For most people, a regular dose of aspirin, Advil, Aleve or certain other over-the-counter painkillers can reduce the risk of colorectal cancer by about one-third. But for some people, these same pills make colorectal cancer more likely.
Now researchers have figured out a way to tell these two groups apart by looking at three specific spots in the vast human genome.
After combing through the DNA of more than 17,000 people in four countries, the researchers identified a few genetic variants that appear to influence whether drugs like aspirin increase or decrease one’s risk of colorectal cancer. Their findings were published by the Journal of the American Medical Association.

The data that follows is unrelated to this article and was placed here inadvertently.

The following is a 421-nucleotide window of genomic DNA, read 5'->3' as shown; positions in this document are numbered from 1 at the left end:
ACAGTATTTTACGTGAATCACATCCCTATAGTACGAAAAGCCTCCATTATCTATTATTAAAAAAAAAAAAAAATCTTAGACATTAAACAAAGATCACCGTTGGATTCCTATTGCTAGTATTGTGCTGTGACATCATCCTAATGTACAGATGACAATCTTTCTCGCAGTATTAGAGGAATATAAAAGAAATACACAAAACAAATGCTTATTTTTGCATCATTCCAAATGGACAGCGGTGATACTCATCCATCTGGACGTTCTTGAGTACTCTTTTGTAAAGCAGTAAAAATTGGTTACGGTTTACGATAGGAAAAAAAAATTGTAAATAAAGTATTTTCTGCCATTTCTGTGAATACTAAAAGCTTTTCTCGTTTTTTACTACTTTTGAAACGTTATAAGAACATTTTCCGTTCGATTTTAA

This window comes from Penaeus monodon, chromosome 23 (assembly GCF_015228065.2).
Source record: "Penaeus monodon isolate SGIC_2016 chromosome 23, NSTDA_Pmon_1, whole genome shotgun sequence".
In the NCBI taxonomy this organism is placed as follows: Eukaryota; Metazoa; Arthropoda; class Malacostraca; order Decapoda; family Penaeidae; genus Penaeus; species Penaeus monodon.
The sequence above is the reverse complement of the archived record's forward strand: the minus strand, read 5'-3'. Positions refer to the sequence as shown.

The study is an example of how “big science” can untangle the influence of genetics and the environment and show how the two interact to cause — or prevent — diseases, according to Dr. Richard C. Wender, the chief cancer control officer for the American Cancer Society in Atlanta.
“The ability to translate genetic profiling into tailored preventive care plans for individuals is still years away,” Wender wrote in an editorial that accompanies the JAMA report. But the analysis gives scientists a clearer picture of how to get there from here, he added.
Researchers identified three intriguing single nucleotide polymorphisms, or SNPs, on the human genome. When people had the common versions of these SNPs, taking the painkillers was associated with a 34 percent reduced risk of colorectal cancer. But when people had uncommon versions of these SNPs, taking the drugs offered no benefit — or else increased the risk of colorectal cancer.